And this is where I feel really uncomfortable. I don’t think it is right, personally, to say to someone who has dedicated over 30 years of his life to education to dismiss all that work as ‘spectacularly wrong’. I think we need to be a little smarter than that and a little more respectful. Having said that, we should never seek to stifle debate and Joe is quite right to point out that an enormous number of people have watched Robinson’s video presentations without ever critically engaging with some of its content. He is absolutely right to bring it out into public debate. And so, in the interest of public debate, I would add these points to the post:-

1. Robinson is not using the idea of talent being innate to suggest that some people have it and some people don’t but instead to say that we all have the potential and that drawing that potential out is the responsibility of education (both in and out of schooling). In this sense, Robinson’s view of finding that ‘element’ is very much in line with that of Syed, Coyle, Dweck and others.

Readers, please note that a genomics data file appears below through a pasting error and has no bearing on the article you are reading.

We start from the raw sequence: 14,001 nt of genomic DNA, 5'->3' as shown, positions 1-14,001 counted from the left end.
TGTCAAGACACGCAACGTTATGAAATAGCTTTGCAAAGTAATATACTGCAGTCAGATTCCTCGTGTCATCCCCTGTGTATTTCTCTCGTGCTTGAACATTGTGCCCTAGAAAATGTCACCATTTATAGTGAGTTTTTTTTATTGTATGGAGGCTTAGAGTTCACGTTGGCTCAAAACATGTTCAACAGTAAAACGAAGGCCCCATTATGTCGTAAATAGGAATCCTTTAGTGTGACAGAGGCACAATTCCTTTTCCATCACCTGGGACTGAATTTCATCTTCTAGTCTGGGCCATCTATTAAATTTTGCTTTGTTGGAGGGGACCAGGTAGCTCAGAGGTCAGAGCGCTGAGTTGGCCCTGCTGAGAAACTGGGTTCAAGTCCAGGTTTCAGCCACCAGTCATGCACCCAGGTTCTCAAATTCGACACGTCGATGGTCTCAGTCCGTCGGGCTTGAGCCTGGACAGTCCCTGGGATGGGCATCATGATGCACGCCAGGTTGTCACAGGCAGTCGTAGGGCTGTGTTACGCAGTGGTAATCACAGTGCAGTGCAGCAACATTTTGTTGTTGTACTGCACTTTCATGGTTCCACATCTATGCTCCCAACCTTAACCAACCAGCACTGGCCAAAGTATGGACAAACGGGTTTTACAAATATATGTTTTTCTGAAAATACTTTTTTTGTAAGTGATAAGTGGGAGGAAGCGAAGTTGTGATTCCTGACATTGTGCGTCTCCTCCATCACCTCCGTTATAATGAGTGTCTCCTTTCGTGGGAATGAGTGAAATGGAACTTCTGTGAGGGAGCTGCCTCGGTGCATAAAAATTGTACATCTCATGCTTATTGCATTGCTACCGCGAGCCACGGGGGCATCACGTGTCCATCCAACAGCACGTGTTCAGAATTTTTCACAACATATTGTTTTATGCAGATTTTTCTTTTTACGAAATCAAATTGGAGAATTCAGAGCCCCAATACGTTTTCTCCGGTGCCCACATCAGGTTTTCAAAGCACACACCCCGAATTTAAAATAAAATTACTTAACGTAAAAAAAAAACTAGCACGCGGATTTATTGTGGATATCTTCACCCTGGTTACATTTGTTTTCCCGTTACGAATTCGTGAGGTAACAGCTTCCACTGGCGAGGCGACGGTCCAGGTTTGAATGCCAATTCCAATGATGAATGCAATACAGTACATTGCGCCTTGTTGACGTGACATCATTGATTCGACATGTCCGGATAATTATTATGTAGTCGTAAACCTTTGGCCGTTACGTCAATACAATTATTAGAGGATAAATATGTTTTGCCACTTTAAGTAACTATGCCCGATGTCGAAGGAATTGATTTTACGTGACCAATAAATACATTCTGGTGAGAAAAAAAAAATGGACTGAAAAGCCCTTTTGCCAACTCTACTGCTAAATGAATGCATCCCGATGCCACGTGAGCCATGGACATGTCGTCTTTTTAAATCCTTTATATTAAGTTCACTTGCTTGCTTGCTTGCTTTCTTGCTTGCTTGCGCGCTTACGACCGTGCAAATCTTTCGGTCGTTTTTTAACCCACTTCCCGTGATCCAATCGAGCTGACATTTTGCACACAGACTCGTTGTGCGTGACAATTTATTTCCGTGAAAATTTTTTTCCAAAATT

2. While VAK and the like are spuriously simplistic and have rightly been attacked, Robinson is right in saying that it takes all kinds of abilities to make up a world. This interpretation is much more in line with Willingham’s distinction between a learning ‘style’ and an ability, which seems to me to be a much more sensible way of looking at things.

3. Robinson’s assertion that schools inhibit creativity does have some research support – look at Paul Howard- Jones’ work on generative thinking, or the book that Robinson quotes on his video which is a wide reaching analysis of the reduction of this type of thinking in children as they go through school. Generative thinking, or possibility thinking, is highly innate, but creativity as Robinson himself points out in the RSA speech, is much more complex.